Always on time, reliable…

An expat living in Japan told me recently if a Japan train is 20 seconds late, you can expect an official statement only minutes later. Such is the precision and reliable nature of the Japanese and their way of doing business. And Japan Airlines is no different. It’s in the DNA. After all, Team JAL only recently was awarded the Skytrax World 5 Star Airline status in July this year, a prestigious status decided through such things as an airline’s ervice, inflight experiences, connections, interline partners, connections and services. The award for On Time performance six years in a row is another feather in its cap. Traveller’s Choice Trip Advisor 2018 “passenger choice awards” won Best Airline in Japan and fourth in the world, and Best Cabin Service and Best Wifi in Asia and Australia.

Japan Airlines Business Class food

“The food is simply excellent. Airline food isn’t usually a culinary experience, however, JAL takes their flight meals seriously to a different level. It’s unforgettable.”


The food is insanely good

Feasting in the sky is a whole new experience with Japan Airlines, who have also only recently started inflight meal reservations (Western or Japanese) for its Business Class passengers. Think Noodles, Beef Teriyaki, hand rolled Sushi, the airline’s original chicken curry and more. Rati, a consultant with travel management company CT Connections, recently travelled to Tokyo on a Japan Airlines flight from Melbourne and says: “The food is simply excellent. Airline food isn’t usually a culinary experience, however JAL takes their flight meals seriously to a different level. It’s unforgettable.” Then, of course, there are the ample offerings in the Japan Airlines First Class Lounge at Narita International in Tokyo and the Marhaba Lounge in Melbourne – speaking of which…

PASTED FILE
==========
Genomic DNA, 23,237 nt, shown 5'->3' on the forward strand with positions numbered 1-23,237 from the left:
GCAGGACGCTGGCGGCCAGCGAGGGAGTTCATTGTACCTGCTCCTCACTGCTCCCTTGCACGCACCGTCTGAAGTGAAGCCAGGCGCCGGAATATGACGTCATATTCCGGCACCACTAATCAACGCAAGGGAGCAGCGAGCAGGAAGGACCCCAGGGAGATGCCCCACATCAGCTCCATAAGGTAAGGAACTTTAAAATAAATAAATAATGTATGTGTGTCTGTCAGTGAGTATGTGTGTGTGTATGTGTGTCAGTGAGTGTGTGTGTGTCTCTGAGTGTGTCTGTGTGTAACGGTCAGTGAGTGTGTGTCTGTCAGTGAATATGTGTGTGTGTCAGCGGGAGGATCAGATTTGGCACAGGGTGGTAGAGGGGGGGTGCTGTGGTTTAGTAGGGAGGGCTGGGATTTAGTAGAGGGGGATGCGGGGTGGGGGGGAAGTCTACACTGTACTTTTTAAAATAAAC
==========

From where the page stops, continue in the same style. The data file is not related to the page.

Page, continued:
Marhaba Lounge


Marhaba Lounge magic

Japan Airlines is aligned with the Marhaba Lounge at Melbourne airport, so anyone heading off on the midnight flight to Tokyo has a super place to relax, freshen up or enjoy some great food and refreshments. The best thing? It’s never crowded. Operated by worldwide lounge operator Marhaba under the Marhaba brand, the lounge at Melbourne international has comfy sofas and massage chairs, a tasty international buffet, full range of drinks from the bar, a shower spa, free Wi-Fi and business services centre, TVs, and newspapers and magazines. The lounge is open daily from 4am to midnight.

Japan Airlines Etro amenities


A little Italy in amenities

Japan Airlines Business Class flyers are treated to some class and style on the amenities front thanks to its collaboration with Italian brand ETRO which is renowned for luxury fabrics and quality craftsmanship. JAL also works closely with another brand, Tatsumura Textiles. The stylish and impressive amenities kit includings: lip balm, toothbrush set, moisture mask, earplugs, eye mask (flights from Japan), steam eye mask (flights to Japan), a pocket tissue and slippers. For a snug snooze, you can also take advantage of the airline’s cardigan lending service.

Scott Podmore

About Scott Podmore

Managing Editor of The Departure Lounge and award-winning writer, newspaper editor, photographer/videographer and bestselling author who specialises in travel, music and lifestyle content. Follow on Twitter & instragram #scottpodmore